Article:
Two Daesh militants from the United Kingdom have been captured in Syria, a US defense official has confirmed.
The British citizens were members of a Daesh kidnapping cell dubbed "The Beatles" which was notorious for videotaping beheadings, The New York Times reported Thursday. They were involved in the killing of detained Western hostages.
The men, who were identified as Alexanda Kotey and El Shafee Elsheikh, were captured in January in eastern Syria by the so-called Syrian Democratic Forces (SDF), which are supported by the US.
"The two are believed to have acted as guards and interpreters involved in ISIS' illegal captivity of Western hostages, and are thought to have links to the British terrorist often called 'Jihadi John'," the official said in a statement, using an acronym for the terrorist group.
The two captured men were the last two remaining "Beatles" members who were still at large. Mohammed Emwazi, known as "Jihadi John," was killed in 2015 in a drone strike by the US-led coalition claimed to be fighting against Daesh. Another "Beatles" member, Aine Davis, is being imprisoned in Turkey.
The US State Department described Kotey, 34, and Elsheikh, 29, as executioners and jailers for Daesh.
Kotey “likely engaged in the group’s executions and exceptionally cruel torture methods, including electronic shock and waterboarding. Kotey has also acted as an ISIL recruiter and is responsible for recruiting several UK nationals to join the terrorist organization," the State Department said in a statement.
“Elsheikh was said to have earned a reputation for waterboarding, mock executions and crucifixions while serving as an ISIS jailer,” the statement continued.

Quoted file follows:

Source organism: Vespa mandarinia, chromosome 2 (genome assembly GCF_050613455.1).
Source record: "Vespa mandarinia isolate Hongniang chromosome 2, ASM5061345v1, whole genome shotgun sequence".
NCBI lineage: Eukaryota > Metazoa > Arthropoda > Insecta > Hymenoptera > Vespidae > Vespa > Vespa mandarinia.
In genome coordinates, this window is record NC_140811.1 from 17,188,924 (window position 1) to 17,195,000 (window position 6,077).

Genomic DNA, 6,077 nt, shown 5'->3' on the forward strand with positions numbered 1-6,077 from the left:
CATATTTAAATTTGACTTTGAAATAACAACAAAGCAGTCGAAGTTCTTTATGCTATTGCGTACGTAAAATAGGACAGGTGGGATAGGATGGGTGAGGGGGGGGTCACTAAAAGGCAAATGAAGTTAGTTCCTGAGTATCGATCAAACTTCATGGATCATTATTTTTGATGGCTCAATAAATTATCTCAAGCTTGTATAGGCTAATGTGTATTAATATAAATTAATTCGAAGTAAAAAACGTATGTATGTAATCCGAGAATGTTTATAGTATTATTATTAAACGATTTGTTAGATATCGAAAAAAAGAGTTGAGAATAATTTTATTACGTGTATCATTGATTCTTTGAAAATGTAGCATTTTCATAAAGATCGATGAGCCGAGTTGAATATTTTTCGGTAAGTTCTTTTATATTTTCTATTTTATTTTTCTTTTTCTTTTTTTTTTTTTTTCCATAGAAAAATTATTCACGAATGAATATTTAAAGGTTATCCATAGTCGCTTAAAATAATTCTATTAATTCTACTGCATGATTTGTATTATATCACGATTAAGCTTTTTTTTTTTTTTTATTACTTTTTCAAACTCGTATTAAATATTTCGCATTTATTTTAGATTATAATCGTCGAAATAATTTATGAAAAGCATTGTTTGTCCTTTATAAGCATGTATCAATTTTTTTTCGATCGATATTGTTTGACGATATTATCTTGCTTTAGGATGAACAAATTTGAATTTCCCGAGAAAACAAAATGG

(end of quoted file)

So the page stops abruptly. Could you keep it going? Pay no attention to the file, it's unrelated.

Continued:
Emwazi was the group's leader, who became notorious for using a knife to kill hostages in a series of beheadings that were videotaped and posted on the internet.
He was wanted for the gruesome killings of US journalists James Foley and Steven Sotloff, Japanese journalist Kenji Goto, and British aid workers David Haines and Alan Henning.
Last month, the UK reportedly stripped more than 150 criminals and suspected terrorists of their citizenship, out of fear that they would return to Britain after the fall of Daesh in Iraq and Syria.
British ministers have increased “deprivation orders,” The Sunday Times said on January 30, noting that more than 40 suspects had their right to a passport removed since the beginning of this year.
Some 30 of those orders had been issued since March, roughly the same time that the terror group’s streak of major defeats in Iraq and Syria began, the report added.
Among the ones banned from returning to the UK were militants and the British women who had traveled to Syria as “brides,” security sources told the Times.
Press TV’s website can also be accessed at the following alternate addresses: